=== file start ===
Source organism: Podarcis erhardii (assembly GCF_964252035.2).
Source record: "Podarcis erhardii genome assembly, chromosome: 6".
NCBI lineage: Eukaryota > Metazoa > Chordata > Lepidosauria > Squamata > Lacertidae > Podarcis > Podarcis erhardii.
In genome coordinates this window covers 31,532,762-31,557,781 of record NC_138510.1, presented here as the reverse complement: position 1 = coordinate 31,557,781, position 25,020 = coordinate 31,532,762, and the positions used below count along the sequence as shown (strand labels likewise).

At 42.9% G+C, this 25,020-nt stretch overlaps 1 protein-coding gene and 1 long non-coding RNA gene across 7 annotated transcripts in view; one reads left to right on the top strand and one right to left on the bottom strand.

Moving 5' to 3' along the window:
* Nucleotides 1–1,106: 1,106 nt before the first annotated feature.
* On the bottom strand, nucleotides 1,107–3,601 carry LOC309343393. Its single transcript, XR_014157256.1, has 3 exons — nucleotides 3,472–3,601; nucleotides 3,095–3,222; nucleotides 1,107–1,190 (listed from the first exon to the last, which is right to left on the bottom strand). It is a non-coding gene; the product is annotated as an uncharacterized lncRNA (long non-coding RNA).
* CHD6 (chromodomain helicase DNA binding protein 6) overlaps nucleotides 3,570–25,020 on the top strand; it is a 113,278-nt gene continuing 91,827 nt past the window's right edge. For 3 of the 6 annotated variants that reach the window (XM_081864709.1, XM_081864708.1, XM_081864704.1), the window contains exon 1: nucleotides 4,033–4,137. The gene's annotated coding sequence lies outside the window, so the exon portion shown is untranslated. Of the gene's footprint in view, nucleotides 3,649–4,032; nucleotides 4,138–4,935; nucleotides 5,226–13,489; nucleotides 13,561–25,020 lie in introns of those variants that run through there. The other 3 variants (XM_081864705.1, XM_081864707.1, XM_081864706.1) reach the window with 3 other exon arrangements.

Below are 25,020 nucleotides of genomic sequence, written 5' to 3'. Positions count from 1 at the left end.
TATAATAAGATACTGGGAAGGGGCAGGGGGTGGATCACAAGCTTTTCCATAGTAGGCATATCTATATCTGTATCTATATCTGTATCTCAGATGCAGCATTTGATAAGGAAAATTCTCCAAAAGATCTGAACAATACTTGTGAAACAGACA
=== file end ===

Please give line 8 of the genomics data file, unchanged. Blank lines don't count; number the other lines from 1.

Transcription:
* On the bottom strand, nucleotides 1,107–3,601 carry LOC309343393. Its single transcript, XR_014157256.1, has 3 exons — nucleotides 3,472–3,601; nucleotides 3,095–3,222; nucleotides 1,107–1,190 (listed from the first exon to the last, which is right to left on the bottom strand). It is a non-coding gene; the product is annotated as an uncharacterized lncRNA (long non-coding RNA).